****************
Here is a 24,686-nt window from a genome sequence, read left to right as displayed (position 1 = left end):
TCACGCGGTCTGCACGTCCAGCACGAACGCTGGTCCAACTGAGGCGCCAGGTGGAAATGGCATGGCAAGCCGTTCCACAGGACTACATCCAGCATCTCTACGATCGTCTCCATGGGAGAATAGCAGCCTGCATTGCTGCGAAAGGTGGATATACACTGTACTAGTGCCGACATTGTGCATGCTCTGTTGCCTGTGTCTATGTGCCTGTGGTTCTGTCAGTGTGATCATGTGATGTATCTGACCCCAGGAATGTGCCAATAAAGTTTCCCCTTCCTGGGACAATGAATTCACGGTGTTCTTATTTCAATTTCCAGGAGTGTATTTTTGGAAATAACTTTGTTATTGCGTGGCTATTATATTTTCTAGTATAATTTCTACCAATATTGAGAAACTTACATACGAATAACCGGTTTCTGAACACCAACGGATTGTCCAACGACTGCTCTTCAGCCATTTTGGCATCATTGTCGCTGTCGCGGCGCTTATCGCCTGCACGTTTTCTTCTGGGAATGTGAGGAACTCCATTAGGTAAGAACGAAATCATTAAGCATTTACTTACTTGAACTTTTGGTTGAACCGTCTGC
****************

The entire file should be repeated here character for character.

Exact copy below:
Here is a 24,686-nt window from a genome sequence, read left to right as displayed (position 1 = left end):
TCACGCGGTCTGCACGTCCAGCACGAACGCTGGTCCAACTGAGGCGCCAGGTGGAAATGGCATGGCAAGCCGTTCCACAGGACTACATCCAGCATCTCTACGATCGTCTCCATGGGAGAATAGCAGCCTGCATTGCTGCGAAAGGTGGATATACACTGTACTAGTGCCGACATTGTGCATGCTCTGTTGCCTGTGTCTATGTGCCTGTGGTTCTGTCAGTGTGATCATGTGATGTATCTGACCCCAGGAATGTGCCAATAAAGTTTCCCCTTCCTGGGACAATGAATTCACGGTGTTCTTATTTCAATTTCCAGGAGTGTATTTTTGGAAATAACTTTGTTATTGCGTGGCTATTATATTTTCTAGTATAATTTCTACCAATATTGAGAAACTTACATACGAATAACCGGTTTCTGAACACCAACGGATTGTCCAACGACTGCTCTTCAGCCATTTTGGCATCATTGTCGCTGTCGCGGCGCTTATCGCCTGCACGTTTTCTTCTGGGAATGTGAGGAACTCCATTAGGTAAGAACGAAATCATTAAGCATTTACTTACTTGAACTTTTGGTTGAACCGTCTGC